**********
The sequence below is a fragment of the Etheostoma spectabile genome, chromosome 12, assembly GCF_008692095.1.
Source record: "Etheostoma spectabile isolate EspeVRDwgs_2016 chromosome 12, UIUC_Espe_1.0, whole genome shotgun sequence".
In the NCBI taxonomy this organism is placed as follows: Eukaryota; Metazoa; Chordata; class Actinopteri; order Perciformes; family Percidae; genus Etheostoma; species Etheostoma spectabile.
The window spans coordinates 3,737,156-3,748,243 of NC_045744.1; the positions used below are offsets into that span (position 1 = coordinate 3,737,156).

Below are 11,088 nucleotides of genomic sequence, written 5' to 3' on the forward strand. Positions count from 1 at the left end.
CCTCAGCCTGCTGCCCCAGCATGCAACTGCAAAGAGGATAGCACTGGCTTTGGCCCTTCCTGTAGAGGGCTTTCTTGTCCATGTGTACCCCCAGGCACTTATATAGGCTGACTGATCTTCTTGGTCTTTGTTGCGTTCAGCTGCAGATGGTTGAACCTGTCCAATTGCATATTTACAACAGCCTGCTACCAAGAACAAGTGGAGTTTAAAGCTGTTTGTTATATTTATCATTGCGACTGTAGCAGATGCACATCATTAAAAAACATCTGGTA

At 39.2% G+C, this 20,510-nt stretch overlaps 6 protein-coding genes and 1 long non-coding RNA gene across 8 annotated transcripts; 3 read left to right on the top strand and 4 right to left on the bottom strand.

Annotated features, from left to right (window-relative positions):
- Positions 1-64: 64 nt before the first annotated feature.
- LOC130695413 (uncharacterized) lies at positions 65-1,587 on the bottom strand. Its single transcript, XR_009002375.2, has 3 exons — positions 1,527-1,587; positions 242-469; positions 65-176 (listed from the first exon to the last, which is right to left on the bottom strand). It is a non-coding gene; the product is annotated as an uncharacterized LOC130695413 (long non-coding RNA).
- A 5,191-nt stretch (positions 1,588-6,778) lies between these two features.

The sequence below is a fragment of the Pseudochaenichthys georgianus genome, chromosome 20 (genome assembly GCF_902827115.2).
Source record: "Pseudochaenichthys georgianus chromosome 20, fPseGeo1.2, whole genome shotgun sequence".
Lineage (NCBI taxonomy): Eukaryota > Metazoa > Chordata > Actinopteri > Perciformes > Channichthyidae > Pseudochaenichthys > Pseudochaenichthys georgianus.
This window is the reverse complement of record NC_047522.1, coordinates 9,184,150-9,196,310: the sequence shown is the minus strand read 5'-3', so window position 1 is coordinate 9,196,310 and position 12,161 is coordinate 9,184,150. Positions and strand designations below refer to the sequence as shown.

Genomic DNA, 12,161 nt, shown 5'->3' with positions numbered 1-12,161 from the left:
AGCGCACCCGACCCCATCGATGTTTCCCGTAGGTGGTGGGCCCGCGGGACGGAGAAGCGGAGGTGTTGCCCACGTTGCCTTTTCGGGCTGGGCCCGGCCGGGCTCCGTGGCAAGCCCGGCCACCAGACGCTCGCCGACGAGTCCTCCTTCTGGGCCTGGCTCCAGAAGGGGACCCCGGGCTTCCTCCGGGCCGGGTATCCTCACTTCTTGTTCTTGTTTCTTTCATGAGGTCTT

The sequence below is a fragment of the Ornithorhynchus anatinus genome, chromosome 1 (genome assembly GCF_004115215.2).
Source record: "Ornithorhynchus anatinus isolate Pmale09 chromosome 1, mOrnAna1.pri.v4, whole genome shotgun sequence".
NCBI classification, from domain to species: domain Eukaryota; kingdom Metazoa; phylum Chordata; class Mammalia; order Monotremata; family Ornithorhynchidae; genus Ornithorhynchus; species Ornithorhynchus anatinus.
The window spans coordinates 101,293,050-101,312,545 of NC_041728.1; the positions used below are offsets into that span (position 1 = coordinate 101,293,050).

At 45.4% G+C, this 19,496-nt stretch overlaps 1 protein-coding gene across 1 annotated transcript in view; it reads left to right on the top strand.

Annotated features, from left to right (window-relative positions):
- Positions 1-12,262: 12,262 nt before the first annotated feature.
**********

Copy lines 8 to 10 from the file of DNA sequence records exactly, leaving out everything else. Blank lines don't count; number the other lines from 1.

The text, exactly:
Annotated features, from left to right (window-relative positions):
- Positions 1-64: 64 nt before the first annotated feature.
- LOC130695413 (uncharacterized) lies at positions 65-1,587 on the bottom strand. Its single transcript, XR_009002375.2, has 3 exons — positions 1,527-1,587; positions 242-469; positions 65-176 (listed from the first exon to the last, which is right to left on the bottom strand). It is a non-coding gene; the product is annotated as an uncharacterized LOC130695413 (long non-coding RNA).